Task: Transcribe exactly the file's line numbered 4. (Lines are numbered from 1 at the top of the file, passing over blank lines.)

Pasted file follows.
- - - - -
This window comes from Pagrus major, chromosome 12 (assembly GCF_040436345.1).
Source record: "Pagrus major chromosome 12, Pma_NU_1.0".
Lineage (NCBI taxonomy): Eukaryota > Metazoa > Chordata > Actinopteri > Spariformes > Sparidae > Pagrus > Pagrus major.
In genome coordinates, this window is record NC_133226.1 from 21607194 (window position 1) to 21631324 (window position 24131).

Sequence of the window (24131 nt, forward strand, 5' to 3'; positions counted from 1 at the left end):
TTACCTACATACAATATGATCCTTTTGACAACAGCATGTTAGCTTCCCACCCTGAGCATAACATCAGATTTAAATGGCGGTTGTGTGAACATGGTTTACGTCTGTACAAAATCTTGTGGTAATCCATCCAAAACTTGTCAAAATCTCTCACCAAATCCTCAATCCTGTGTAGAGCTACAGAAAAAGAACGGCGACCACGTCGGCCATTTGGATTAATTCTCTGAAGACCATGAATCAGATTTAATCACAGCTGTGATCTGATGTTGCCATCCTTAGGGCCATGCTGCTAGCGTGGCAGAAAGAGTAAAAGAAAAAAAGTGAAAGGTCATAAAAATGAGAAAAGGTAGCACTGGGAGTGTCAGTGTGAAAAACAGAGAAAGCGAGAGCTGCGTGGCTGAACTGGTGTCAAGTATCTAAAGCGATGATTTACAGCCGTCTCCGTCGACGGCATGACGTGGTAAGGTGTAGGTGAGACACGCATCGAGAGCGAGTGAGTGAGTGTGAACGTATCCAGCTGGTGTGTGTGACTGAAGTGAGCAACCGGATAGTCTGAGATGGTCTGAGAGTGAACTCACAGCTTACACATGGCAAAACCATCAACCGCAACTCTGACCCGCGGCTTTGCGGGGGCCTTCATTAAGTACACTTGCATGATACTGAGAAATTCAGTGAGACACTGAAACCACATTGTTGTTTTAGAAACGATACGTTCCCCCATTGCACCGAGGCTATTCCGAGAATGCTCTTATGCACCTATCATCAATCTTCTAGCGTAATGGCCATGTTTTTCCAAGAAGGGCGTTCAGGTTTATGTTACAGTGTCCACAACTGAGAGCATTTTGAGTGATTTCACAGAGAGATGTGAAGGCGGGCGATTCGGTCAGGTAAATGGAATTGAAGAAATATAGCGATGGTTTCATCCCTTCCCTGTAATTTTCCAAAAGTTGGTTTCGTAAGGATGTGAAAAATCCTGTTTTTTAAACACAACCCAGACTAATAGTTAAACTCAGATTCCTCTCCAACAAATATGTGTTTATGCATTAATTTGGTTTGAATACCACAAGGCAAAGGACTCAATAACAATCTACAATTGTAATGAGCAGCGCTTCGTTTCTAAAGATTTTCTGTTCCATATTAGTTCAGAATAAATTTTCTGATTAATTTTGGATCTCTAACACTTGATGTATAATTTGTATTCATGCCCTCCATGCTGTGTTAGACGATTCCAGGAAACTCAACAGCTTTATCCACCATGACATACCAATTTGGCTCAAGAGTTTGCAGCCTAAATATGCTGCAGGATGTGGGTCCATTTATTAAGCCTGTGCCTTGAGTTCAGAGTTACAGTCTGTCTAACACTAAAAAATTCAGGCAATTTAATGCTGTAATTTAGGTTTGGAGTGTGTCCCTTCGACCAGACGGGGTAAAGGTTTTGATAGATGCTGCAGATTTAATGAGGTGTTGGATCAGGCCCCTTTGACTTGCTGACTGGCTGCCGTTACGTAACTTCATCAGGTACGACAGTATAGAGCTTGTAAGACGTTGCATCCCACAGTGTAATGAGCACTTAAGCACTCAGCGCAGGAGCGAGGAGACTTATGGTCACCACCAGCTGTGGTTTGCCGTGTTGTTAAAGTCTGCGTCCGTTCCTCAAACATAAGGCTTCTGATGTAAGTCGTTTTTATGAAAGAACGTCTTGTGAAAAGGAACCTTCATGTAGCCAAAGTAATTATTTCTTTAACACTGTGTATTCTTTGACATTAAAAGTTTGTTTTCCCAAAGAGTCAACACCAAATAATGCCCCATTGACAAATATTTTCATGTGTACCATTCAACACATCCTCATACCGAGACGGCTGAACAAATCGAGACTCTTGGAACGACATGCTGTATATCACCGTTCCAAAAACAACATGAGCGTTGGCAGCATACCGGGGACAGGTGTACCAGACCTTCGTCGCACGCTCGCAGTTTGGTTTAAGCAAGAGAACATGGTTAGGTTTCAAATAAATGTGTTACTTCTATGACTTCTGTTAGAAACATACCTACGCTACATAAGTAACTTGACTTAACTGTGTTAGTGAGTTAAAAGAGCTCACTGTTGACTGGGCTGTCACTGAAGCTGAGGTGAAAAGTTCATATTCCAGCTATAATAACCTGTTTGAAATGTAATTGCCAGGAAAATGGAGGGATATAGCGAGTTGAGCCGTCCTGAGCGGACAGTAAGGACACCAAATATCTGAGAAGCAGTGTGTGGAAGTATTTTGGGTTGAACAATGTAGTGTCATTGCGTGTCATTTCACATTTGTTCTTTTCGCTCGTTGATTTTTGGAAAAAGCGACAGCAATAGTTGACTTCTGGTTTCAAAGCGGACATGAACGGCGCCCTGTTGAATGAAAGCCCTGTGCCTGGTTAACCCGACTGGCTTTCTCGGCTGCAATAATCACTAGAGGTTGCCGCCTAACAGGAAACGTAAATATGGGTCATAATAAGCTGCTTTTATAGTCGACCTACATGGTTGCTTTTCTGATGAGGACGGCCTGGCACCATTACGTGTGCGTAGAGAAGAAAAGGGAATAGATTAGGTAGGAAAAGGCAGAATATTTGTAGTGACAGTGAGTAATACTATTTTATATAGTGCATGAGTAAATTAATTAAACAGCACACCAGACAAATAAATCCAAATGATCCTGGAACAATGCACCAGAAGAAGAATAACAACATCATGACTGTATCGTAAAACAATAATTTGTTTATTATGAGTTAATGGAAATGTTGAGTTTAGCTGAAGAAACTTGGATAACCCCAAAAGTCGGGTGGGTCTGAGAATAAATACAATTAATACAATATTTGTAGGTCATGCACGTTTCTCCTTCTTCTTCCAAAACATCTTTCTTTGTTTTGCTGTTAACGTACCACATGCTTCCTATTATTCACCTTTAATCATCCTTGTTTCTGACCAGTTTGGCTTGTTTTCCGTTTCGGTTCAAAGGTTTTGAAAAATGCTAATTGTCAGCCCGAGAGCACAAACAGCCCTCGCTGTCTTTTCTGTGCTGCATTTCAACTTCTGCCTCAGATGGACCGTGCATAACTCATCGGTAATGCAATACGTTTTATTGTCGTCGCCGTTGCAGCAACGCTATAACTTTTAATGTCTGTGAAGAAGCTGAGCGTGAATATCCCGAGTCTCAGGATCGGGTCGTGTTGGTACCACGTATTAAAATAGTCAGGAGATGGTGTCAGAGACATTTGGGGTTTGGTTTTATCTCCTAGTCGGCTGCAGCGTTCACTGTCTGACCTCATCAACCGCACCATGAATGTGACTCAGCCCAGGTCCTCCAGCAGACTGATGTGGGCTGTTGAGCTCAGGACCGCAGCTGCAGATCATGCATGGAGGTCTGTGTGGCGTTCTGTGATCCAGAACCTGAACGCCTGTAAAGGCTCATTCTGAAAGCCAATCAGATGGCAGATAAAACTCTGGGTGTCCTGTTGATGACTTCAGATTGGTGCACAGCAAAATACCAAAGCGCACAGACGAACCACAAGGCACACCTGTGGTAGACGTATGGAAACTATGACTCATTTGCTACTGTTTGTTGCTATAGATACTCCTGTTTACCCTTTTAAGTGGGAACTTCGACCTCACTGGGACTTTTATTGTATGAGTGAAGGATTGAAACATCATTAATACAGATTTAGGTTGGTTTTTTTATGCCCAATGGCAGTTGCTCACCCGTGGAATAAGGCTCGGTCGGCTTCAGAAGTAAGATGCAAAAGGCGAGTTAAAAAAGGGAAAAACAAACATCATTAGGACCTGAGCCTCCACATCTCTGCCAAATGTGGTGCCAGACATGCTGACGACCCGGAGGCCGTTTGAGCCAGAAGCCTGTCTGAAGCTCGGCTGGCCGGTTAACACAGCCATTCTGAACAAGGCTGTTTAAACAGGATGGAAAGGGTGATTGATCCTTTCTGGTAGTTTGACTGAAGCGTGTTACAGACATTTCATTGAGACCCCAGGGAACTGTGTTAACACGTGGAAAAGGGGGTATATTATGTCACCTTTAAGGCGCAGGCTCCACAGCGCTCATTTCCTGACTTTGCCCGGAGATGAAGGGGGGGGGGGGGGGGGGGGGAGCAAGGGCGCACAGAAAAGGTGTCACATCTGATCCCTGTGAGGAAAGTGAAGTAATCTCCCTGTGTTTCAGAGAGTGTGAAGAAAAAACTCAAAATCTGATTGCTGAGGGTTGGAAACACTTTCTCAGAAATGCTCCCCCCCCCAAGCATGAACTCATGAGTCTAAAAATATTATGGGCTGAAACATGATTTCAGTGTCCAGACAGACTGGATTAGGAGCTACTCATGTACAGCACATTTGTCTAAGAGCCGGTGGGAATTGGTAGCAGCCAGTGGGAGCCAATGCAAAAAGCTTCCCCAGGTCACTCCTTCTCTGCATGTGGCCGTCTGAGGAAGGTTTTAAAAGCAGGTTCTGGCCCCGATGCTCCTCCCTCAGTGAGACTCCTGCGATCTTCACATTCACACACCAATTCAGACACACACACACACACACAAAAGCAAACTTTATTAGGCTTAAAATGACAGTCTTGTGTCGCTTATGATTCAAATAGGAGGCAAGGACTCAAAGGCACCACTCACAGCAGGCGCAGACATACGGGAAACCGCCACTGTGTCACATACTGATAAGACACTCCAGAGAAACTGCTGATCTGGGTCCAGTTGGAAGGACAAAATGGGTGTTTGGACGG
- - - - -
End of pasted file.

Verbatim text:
In genome coordinates, this window is record NC_133226.1 from 21607194 (window position 1) to 21631324 (window position 24131).